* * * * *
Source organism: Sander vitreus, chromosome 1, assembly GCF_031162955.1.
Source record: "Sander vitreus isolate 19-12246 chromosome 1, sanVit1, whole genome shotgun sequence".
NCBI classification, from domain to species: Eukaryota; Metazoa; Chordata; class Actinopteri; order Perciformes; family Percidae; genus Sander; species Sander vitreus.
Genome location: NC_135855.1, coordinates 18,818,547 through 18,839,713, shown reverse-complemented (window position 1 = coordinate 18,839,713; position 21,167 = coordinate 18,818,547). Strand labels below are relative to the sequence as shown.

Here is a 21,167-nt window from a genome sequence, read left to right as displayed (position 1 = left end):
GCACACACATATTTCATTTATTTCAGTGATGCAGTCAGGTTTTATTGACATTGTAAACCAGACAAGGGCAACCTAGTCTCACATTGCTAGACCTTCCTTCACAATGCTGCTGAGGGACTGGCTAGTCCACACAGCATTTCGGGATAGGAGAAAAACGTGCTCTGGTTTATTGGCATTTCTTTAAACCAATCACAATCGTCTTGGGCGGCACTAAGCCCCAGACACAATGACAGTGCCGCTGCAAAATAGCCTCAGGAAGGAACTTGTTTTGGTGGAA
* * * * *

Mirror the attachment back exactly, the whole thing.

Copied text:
Source organism: Sander vitreus, chromosome 1, assembly GCF_031162955.1.
Source record: "Sander vitreus isolate 19-12246 chromosome 1, sanVit1, whole genome shotgun sequence".
NCBI classification, from domain to species: Eukaryota; Metazoa; Chordata; class Actinopteri; order Perciformes; family Percidae; genus Sander; species Sander vitreus.
Genome location: NC_135855.1, coordinates 18,818,547 through 18,839,713, shown reverse-complemented (window position 1 = coordinate 18,839,713; position 21,167 = coordinate 18,818,547). Strand labels below are relative to the sequence as shown.

Here is a 21,167-nt window from a genome sequence, read left to right as displayed (position 1 = left end):
GCACACACATATTTCATTTATTTCAGTGATGCAGTCAGGTTTTATTGACATTGTAAACCAGACAAGGGCAACCTAGTCTCACATTGCTAGACCTTCCTTCACAATGCTGCTGAGGGACTGGCTAGTCCACACAGCATTTCGGGATAGGAGAAAAACGTGCTCTGGTTTATTGGCATTTCTTTAAACCAATCACAATCGTCTTGGGCGGCACTAAGCCCCAGACACAATGACAGTGCCGCTGCAAAATAGCCTCAGGAAGGAACTTGTTTTGGTGGAA